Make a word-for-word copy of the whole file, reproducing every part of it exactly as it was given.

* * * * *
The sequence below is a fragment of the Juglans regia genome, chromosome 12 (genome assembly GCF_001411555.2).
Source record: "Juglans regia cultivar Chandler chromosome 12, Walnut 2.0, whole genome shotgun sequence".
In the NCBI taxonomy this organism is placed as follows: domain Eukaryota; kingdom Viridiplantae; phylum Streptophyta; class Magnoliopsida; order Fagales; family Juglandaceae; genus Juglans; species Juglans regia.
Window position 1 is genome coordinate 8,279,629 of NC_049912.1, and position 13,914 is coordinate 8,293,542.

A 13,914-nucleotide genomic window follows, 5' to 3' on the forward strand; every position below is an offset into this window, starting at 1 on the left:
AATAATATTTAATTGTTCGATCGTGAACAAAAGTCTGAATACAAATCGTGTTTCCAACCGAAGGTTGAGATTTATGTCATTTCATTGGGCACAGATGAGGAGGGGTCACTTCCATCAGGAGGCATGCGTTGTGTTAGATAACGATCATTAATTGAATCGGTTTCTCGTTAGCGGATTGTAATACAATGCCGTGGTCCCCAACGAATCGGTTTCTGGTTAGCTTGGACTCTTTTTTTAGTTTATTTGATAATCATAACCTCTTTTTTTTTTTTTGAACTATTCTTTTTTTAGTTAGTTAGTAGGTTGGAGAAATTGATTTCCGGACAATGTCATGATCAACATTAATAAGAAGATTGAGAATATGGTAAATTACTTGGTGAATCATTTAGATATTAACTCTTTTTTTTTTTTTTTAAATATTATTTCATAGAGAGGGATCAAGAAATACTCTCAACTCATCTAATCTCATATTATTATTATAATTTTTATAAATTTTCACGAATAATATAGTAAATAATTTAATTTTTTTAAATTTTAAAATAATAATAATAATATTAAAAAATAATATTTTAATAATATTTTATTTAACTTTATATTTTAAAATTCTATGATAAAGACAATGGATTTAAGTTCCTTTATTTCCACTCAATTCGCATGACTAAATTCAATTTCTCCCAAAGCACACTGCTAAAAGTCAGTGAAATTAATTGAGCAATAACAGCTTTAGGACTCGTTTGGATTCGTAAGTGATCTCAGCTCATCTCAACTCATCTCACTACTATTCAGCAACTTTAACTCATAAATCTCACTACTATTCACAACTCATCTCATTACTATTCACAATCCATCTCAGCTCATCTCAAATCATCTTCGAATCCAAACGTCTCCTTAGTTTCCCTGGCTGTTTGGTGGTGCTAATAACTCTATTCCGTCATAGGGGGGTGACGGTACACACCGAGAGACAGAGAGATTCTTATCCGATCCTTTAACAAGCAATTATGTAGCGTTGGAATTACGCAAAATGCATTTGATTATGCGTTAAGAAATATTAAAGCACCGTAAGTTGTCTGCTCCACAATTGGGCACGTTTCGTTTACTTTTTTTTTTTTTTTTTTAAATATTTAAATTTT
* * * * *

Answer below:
The sequence below is a fragment of the Juglans regia genome, chromosome 12 (genome assembly GCF_001411555.2).
Source record: "Juglans regia cultivar Chandler chromosome 12, Walnut 2.0, whole genome shotgun sequence".
In the NCBI taxonomy this organism is placed as follows: domain Eukaryota; kingdom Viridiplantae; phylum Streptophyta; class Magnoliopsida; order Fagales; family Juglandaceae; genus Juglans; species Juglans regia.
Window position 1 is genome coordinate 8,279,629 of NC_049912.1, and position 13,914 is coordinate 8,293,542.

A 13,914-nucleotide genomic window follows, 5' to 3' on the forward strand; every position below is an offset into this window, starting at 1 on the left:
AATAATATTTAATTGTTCGATCGTGAACAAAAGTCTGAATACAAATCGTGTTTCCAACCGAAGGTTGAGATTTATGTCATTTCATTGGGCACAGATGAGGAGGGGTCACTTCCATCAGGAGGCATGCGTTGTGTTAGATAACGATCATTAATTGAATCGGTTTCTCGTTAGCGGATTGTAATACAATGCCGTGGTCCCCAACGAATCGGTTTCTGGTTAGCTTGGACTCTTTTTTTAGTTTATTTGATAATCATAACCTCTTTTTTTTTTTTTGAACTATTCTTTTTTTAGTTAGTTAGTAGGTTGGAGAAATTGATTTCCGGACAATGTCATGATCAACATTAATAAGAAGATTGAGAATATGGTAAATTACTTGGTGAATCATTTAGATATTAACTCTTTTTTTTTTTTTTTAAATATTATTTCATAGAGAGGGATCAAGAAATACTCTCAACTCATCTAATCTCATATTATTATTATAATTTTTATAAATTTTCACGAATAATATAGTAAATAATTTAATTTTTTTAAATTTTAAAATAATAATAATAATATTAAAAAATAATATTTTAATAATATTTTATTTAACTTTATATTTTAAAATTCTATGATAAAGACAATGGATTTAAGTTCCTTTATTTCCACTCAATTCGCATGACTAAATTCAATTTCTCCCAAAGCACACTGCTAAAAGTCAGTGAAATTAATTGAGCAATAACAGCTTTAGGACTCGTTTGGATTCGTAAGTGATCTCAGCTCATCTCAACTCATCTCACTACTATTCAGCAACTTTAACTCATAAATCTCACTACTATTCACAACTCATCTCATTACTATTCACAATCCATCTCAGCTCATCTCAAATCATCTTCGAATCCAAACGTCTCCTTAGTTTCCCTGGCTGTTTGGTGGTGCTAATAACTCTATTCCGTCATAGGGGGGTGACGGTACACACCGAGAGACAGAGAGATTCTTATCCGATCCTTTAACAAGCAATTATGTAGCGTTGGAATTACGCAAAATGCATTTGATTATGCGTTAAGAAATATTAAAGCACCGTAAGTTGTCTGCTCCACAATTGGGCACGTTTCGTTTACTTTTTTTTTTTTTTTTTTAAATATTTAAATTTT